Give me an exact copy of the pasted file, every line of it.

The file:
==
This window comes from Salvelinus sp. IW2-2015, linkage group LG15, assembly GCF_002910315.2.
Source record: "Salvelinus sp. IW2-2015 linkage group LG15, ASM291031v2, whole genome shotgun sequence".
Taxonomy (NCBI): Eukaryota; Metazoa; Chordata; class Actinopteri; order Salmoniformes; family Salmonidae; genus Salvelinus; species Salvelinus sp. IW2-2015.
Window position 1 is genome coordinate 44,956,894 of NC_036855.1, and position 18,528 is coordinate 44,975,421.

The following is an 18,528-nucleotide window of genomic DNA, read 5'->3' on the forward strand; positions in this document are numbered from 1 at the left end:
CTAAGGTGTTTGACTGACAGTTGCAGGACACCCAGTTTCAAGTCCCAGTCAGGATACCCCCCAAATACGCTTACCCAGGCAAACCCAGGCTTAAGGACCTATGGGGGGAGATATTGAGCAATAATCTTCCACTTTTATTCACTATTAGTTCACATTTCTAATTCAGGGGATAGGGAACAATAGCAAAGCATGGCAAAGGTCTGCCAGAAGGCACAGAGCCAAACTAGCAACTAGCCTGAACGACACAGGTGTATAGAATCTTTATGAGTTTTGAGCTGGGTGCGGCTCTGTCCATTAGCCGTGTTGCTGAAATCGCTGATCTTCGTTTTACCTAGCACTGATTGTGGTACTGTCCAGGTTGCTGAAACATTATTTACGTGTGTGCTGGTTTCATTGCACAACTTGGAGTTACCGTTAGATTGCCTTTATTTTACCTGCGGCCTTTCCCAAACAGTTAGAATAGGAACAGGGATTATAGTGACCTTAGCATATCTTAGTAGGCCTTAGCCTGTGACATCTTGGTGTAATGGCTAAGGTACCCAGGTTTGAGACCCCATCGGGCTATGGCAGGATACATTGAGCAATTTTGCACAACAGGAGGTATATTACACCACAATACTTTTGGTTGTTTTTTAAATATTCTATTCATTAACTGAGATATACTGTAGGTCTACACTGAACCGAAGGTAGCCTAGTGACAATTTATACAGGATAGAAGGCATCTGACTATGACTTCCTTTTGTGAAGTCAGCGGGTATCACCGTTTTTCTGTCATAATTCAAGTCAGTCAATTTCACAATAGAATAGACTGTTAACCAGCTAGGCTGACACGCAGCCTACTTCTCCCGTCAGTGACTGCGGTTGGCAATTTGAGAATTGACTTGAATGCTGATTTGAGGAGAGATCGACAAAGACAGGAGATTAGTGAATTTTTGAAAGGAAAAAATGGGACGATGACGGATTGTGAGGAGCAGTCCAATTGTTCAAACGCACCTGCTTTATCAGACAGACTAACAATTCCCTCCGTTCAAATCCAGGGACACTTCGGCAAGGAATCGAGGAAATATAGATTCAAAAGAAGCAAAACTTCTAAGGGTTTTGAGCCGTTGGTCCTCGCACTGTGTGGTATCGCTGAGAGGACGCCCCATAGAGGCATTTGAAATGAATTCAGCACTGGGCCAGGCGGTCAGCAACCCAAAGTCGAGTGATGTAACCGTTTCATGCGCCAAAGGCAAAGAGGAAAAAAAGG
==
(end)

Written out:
This window comes from Salvelinus sp. IW2-2015, linkage group LG15, assembly GCF_002910315.2.
Source record: "Salvelinus sp. IW2-2015 linkage group LG15, ASM291031v2, whole genome shotgun sequence".
Taxonomy (NCBI): Eukaryota; Metazoa; Chordata; class Actinopteri; order Salmoniformes; family Salmonidae; genus Salvelinus; species Salvelinus sp. IW2-2015.
Window position 1 is genome coordinate 44,956,894 of NC_036855.1, and position 18,528 is coordinate 44,975,421.

The following is an 18,528-nucleotide window of genomic DNA, read 5'->3' on the forward strand; positions in this document are numbered from 1 at the left end:
CTAAGGTGTTTGACTGACAGTTGCAGGACACCCAGTTTCAAGTCCCAGTCAGGATACCCCCCAAATACGCTTACCCAGGCAAACCCAGGCTTAAGGACCTATGGGGGGAGATATTGAGCAATAATCTTCCACTTTTATTCACTATTAGTTCACATTTCTAATTCAGGGGATAGGGAACAATAGCAAAGCATGGCAAAGGTCTGCCAGAAGGCACAGAGCCAAACTAGCAACTAGCCTGAACGACACAGGTGTATAGAATCTTTATGAGTTTTGAGCTGGGTGCGGCTCTGTCCATTAGCCGTGTTGCTGAAATCGCTGATCTTCGTTTTACCTAGCACTGATTGTGGTACTGTCCAGGTTGCTGAAACATTATTTACGTGTGTGCTGGTTTCATTGCACAACTTGGAGTTACCGTTAGATTGCCTTTATTTTACCTGCGGCCTTTCCCAAACAGTTAGAATAGGAACAGGGATTATAGTGACCTTAGCATATCTTAGTAGGCCTTAGCCTGTGACATCTTGGTGTAATGGCTAAGGTACCCAGGTTTGAGACCCCATCGGGCTATGGCAGGATACATTGAGCAATTTTGCACAACAGGAGGTATATTACACCACAATACTTTTGGTTGTTTTTTAAATATTCTATTCATTAACTGAGATATACTGTAGGTCTACACTGAACCGAAGGTAGCCTAGTGACAATTTATACAGGATAGAAGGCATCTGACTATGACTTCCTTTTGTGAAGTCAGCGGGTATCACCGTTTTTCTGTCATAATTCAAGTCAGTCAATTTCACAATAGAATAGACTGTTAACCAGCTAGGCTGACACGCAGCCTACTTCTCCCGTCAGTGACTGCGGTTGGCAATTTGAGAATTGACTTGAATGCTGATTTGAGGAGAGATCGACAAAGACAGGAGATTAGTGAATTTTTGAAAGGAAAAAATGGGACGATGACGGATTGTGAGGAGCAGTCCAATTGTTCAAACGCACCTGCTTTATCAGACAGACTAACAATTCCCTCCGTTCAAATCCAGGGACACTTCGGCAAGGAATCGAGGAAATATAGATTCAAAAGAAGCAAAACTTCTAAGGGTTTTGAGCCGTTGGTCCTCGCACTGTGTGGTATCGCTGAGAGGACGCCCCATAGAGGCATTTGAAATGAATTCAGCACTGGGCCAGGCGGTCAGCAACCCAAAGTCGAGTGATGTAACCGTTTCATGCGCCAAAGGCAAAGAGGAAAAAAAGG